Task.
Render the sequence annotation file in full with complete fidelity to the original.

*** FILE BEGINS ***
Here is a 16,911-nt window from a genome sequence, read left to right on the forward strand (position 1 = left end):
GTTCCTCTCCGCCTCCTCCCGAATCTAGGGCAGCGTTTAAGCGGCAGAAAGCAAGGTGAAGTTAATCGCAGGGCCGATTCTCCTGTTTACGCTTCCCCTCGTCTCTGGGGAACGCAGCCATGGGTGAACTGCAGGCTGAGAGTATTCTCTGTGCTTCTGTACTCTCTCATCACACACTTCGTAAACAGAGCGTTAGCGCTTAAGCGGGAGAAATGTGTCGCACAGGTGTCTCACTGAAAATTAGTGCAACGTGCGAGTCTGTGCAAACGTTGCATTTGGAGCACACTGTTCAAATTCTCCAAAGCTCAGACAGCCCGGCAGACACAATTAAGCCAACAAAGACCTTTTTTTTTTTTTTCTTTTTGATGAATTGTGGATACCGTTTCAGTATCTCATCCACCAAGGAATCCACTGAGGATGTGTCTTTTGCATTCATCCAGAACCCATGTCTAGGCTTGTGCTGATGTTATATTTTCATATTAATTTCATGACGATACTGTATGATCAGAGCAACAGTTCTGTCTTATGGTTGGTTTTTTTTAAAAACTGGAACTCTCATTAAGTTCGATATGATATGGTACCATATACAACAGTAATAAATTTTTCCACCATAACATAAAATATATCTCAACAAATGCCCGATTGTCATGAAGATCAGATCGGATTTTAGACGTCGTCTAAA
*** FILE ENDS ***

Here is a 16,911-nt window from a genome sequence, read left to right on the forward strand (position 1 = left end):
GTTCCTCTCCGCCTCCTCCCGAATCTAGGGCAGCGTTTAAGCGGCAGAAAGCAAGGTGAAGTTAATCGCAGGGCCGATTCTCCTGTTTACGCTTCCCCTCGTCTCTGGGGAACGCAGCCATGGGTGAACTGCAGGCTGAGAGTATTCTCTGTGCTTCTGTACTCTCTCATCACACACTTCGTAAACAGAGCGTTAGCGCTTAAGCGGGAGAAATGTGTCGCACAGGTGTCTCACTGAAAATTAGTGCAACGTGCGAGTCTGTGCAAACGTTGCATTTGGAGCACACTGTTCAAATTCTCCAAAGCTCAGACAGCCCGGCAGACACAATTAAGCCAACAAAGACCTTTTTTTTTTTTTTCTTTTTGATGAATTGTGGATACCGTTTCAGTATCTCATCCACCAAGGAATCCACTGAGGATGTGTCTTTTGCATTCATCCAGAACCCATGTCTAGGCTTGTGCTGATGTTATATTTTCATATTAATTTCATGACGATACTGTATGATCAGAGCAACAGTTCTGTCTTATGGTTGGTTTTTTTTAAAAACTGGAACTCTCATTAAGTTCGATATGATATGGTACCATATACAACAGTAATAAATTTTTCCACCATAACATAAAATATATCTCAACAAATGCCCGATTGTCATGAAGATCAGATCGGATTTTAGACGTCGTCTAAA